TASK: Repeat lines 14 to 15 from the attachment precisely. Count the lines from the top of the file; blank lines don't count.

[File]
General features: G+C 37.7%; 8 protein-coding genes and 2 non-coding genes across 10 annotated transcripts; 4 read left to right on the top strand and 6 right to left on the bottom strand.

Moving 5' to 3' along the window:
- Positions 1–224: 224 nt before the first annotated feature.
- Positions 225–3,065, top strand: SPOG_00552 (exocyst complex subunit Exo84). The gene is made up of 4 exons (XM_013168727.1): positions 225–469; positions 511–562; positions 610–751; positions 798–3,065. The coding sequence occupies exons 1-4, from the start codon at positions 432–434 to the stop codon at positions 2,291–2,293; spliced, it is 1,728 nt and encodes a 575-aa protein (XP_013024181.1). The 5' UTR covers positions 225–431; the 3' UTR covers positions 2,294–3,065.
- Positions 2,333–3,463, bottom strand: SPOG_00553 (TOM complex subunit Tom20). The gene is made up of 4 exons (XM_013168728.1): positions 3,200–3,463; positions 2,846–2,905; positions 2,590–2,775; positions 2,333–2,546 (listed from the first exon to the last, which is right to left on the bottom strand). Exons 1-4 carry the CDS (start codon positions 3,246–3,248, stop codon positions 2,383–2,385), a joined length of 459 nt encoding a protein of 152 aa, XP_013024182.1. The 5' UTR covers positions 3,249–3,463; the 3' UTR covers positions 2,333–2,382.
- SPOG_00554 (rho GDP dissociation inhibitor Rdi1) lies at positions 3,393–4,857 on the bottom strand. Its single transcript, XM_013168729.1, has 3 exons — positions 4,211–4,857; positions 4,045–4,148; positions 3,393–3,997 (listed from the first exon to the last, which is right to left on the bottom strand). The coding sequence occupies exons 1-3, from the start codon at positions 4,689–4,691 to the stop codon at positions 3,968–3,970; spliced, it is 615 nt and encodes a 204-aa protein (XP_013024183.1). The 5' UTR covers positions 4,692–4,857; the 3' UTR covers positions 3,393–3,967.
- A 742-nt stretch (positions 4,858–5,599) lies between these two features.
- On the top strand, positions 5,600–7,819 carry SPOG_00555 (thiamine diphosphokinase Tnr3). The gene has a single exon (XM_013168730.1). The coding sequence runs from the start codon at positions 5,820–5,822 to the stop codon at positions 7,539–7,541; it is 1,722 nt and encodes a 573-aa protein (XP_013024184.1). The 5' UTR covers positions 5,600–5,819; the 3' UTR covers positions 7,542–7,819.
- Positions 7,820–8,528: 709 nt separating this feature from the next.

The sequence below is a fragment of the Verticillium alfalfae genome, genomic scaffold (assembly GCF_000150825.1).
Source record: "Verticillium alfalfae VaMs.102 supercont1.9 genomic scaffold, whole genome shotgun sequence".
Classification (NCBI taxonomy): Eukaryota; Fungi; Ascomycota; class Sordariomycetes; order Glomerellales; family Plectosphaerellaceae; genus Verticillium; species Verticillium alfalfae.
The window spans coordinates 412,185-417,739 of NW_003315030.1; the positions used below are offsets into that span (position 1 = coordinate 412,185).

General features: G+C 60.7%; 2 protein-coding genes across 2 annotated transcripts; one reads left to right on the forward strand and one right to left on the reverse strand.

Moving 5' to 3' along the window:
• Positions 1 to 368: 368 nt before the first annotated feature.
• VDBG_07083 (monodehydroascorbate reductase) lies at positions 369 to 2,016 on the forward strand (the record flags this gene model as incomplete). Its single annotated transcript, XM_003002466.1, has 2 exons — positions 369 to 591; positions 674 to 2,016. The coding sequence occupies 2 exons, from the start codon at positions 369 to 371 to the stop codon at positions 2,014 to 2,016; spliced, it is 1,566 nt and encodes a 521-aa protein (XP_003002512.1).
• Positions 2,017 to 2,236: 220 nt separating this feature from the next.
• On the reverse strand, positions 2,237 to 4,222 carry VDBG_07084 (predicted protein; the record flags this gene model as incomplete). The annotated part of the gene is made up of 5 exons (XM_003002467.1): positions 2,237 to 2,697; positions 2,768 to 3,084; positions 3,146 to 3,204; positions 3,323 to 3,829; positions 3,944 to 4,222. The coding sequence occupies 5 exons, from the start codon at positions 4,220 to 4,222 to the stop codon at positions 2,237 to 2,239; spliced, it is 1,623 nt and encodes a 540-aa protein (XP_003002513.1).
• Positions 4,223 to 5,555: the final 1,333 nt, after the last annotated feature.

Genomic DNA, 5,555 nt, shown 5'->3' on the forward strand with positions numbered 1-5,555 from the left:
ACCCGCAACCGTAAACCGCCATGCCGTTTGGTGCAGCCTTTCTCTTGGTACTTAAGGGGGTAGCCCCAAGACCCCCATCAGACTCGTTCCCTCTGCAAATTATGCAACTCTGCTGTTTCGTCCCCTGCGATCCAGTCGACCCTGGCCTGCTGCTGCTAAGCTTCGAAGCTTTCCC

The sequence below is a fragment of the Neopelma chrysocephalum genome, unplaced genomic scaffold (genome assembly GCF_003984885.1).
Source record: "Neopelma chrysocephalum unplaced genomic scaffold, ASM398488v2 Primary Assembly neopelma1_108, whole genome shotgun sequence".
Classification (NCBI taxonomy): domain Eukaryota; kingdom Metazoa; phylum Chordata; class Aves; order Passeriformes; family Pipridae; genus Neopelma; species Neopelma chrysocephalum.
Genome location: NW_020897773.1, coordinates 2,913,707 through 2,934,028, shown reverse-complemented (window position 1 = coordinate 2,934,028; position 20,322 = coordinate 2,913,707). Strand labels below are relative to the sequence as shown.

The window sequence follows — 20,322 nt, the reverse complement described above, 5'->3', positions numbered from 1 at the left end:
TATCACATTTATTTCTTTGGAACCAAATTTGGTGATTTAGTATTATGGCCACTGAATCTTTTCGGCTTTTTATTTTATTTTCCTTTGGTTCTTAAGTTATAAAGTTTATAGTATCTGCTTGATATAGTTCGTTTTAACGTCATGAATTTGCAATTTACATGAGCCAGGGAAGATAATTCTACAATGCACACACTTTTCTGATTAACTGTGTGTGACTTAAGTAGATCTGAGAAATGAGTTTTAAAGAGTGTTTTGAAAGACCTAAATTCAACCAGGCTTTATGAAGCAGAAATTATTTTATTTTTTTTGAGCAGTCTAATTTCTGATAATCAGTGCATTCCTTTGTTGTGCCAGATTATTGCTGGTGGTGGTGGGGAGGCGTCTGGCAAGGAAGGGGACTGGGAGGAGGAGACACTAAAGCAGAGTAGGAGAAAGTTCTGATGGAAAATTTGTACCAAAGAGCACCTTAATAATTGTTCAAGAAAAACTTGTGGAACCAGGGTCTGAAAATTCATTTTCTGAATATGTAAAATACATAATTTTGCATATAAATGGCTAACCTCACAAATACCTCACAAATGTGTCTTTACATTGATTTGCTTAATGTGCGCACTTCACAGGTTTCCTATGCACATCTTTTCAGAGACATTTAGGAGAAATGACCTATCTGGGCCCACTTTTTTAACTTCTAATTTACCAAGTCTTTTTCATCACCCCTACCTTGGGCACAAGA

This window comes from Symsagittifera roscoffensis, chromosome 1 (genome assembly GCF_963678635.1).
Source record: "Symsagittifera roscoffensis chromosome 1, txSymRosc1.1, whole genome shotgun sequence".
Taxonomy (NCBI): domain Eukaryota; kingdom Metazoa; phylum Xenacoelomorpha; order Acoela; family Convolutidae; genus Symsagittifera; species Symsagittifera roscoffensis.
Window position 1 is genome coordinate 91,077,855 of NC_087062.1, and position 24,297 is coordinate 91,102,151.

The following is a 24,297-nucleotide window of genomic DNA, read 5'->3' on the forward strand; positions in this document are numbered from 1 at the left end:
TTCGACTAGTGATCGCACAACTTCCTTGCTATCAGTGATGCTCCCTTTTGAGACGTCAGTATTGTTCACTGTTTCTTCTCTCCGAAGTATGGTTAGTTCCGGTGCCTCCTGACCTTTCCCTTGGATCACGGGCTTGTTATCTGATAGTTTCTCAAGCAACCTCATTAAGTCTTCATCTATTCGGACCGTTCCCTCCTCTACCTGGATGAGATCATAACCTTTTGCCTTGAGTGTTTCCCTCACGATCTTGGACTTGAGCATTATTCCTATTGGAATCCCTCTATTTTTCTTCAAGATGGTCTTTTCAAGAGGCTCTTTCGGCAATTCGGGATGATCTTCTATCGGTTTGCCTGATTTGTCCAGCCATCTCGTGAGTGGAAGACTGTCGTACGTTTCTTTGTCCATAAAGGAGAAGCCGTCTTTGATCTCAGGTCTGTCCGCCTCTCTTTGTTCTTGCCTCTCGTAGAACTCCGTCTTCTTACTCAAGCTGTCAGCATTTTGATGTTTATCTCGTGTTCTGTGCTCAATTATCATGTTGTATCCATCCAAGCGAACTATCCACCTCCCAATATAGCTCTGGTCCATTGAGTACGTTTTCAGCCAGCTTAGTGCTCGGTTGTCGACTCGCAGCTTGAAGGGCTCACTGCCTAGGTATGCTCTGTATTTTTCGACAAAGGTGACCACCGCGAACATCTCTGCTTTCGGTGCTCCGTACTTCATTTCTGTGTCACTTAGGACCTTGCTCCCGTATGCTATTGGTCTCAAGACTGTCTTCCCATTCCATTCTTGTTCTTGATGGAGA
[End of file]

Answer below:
General features: G+C 60.7%; 2 protein-coding genes across 2 annotated transcripts; one reads left to right on the forward strand and one right to left on the reverse strand.

Moving 5' to 3' along the window: